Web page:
There were officially four separate weekly papers that went out to four little towns. But it was all really the same paper with a different front-page for each of the four, wraped around a wad of generic content and advertising. Nevertheless, I had to come up with “news” content for four still-rural small towns where barely anything had happened in living memory.
      The advertising part occupied most of my time. To some extent, it ran itself. Most of the “accounts” were long established and regular — the half dozen area car dealers, restaurants that ran display adds, the lumber yard, various small local businesses. They ran their adds week in and week out. But the content would change all the time. Every week the car dealers had a new line-up of used cars, the restaurants would feature some seasonal special, and the small businesses were hawking something new to get attention. So I had to spend a lot of time visiting these accounts and schmoozing them up and collecting all the new information. Arthur also nagged me to visit business establishments that weren’t advertisers and get them signed up. It was a daunting assignment, but I actually chatted up a few new accounts, and accomplishing even that stupid task gave me a sense of being something other than a worthless wash-out who had flunked out of the Boston hippie newspaper scene.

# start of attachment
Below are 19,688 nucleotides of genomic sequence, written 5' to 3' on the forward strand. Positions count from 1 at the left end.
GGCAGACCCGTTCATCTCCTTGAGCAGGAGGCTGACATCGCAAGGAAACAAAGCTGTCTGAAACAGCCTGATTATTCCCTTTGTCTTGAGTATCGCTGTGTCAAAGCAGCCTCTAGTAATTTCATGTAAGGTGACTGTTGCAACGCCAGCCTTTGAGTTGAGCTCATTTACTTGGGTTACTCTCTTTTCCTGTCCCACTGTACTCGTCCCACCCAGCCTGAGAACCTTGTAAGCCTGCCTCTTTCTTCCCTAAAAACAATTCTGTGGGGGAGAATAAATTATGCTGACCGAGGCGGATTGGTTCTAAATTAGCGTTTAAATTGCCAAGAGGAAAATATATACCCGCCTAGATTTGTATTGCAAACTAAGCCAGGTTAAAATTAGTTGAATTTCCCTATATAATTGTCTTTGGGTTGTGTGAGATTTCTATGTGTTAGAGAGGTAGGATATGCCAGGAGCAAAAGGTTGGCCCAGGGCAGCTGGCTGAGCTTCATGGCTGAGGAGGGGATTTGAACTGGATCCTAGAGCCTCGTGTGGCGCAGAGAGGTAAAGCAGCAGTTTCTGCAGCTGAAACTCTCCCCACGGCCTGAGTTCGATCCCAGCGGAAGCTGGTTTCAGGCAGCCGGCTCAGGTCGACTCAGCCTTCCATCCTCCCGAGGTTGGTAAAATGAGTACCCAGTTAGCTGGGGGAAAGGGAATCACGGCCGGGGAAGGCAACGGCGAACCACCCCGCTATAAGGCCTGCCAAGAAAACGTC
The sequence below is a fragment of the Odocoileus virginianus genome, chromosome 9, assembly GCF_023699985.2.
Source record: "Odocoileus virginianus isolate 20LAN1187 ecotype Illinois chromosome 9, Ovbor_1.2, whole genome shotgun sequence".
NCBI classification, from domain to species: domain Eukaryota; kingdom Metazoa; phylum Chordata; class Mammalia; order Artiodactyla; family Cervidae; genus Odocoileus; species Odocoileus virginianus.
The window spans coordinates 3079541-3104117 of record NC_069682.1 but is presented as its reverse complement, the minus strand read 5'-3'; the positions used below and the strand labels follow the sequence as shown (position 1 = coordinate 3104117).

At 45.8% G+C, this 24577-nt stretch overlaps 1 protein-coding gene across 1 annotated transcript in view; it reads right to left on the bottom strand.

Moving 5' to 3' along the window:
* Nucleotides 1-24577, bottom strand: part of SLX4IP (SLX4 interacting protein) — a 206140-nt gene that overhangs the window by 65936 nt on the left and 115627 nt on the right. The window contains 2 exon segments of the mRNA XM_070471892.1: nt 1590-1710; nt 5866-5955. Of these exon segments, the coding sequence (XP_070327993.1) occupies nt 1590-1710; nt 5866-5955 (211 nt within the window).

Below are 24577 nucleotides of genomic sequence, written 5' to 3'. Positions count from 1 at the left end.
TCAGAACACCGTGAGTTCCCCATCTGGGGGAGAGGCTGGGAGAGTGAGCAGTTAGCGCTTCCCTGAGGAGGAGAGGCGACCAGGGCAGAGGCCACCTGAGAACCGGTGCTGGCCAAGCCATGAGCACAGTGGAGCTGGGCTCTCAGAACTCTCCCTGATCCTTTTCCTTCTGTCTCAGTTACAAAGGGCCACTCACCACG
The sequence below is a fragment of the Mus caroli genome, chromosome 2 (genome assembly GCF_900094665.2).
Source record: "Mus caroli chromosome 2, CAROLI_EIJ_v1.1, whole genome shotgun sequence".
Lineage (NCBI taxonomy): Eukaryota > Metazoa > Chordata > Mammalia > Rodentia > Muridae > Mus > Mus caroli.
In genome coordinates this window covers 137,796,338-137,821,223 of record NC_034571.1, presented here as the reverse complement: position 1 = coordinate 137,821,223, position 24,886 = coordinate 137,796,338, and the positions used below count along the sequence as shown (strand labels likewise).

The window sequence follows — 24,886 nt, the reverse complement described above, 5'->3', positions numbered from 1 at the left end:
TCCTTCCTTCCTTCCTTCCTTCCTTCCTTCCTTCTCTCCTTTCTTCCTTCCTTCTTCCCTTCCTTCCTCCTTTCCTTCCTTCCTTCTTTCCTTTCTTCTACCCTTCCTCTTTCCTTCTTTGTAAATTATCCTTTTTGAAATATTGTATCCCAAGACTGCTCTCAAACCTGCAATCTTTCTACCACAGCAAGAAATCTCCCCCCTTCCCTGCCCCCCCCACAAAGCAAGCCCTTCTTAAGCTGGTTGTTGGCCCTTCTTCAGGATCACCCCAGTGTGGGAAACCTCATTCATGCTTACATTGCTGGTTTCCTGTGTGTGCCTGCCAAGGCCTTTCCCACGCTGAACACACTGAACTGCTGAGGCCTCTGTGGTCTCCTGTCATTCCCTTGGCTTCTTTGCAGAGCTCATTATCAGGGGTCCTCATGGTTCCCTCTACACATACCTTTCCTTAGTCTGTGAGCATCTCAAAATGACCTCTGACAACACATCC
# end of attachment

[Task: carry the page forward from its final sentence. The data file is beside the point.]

This required me to spend many hours driving around the countryside in the company car, from one town to the next all over western Monroe County. In those days, the suburban creep from Rochester had not yet gained traction, and most of the roads between towns were still lined by farms. It was a very flat landscape too, a kind of broad apron of terrain running up to Lake Ontario that had probably been under water in the distant past. You might call it a boring landscape, since flatness was its chief topographical feature, but it had a kind of spacious grandeur to it. The sky was enormous. Mostly it was an excellent landscape for daydreaming in a car with the radio on. Because it was so flat, the roads were dead straight — in fact they were all laid out perpendicularly along the old quarter-mile section survey lines — so it required next-to-zero skill and barely even any attention to drive around there. The only tricky thing was the weather, which got progressively worse as the weeks tumbled toward Christmas. This was blizzard country. It was windy virtually every day and when snow finally came, it came down sideways and blew into great drifts, and there times when I plied the back roads feeling so cut off from the world that I might as well have been on Baffin Island. Sometimes it was a pleasant dreamy feeling, since it was actually hard to get lost up there on that gridded road system even in a blizzard. But a few times I got caught in such severe white-outs that I really wondered if I would make it back to the office, or if my frozen body would be found a week later off Fourth Section Road inside the magnificent 1968 AMC Rambler that had become a personal extension of my soul.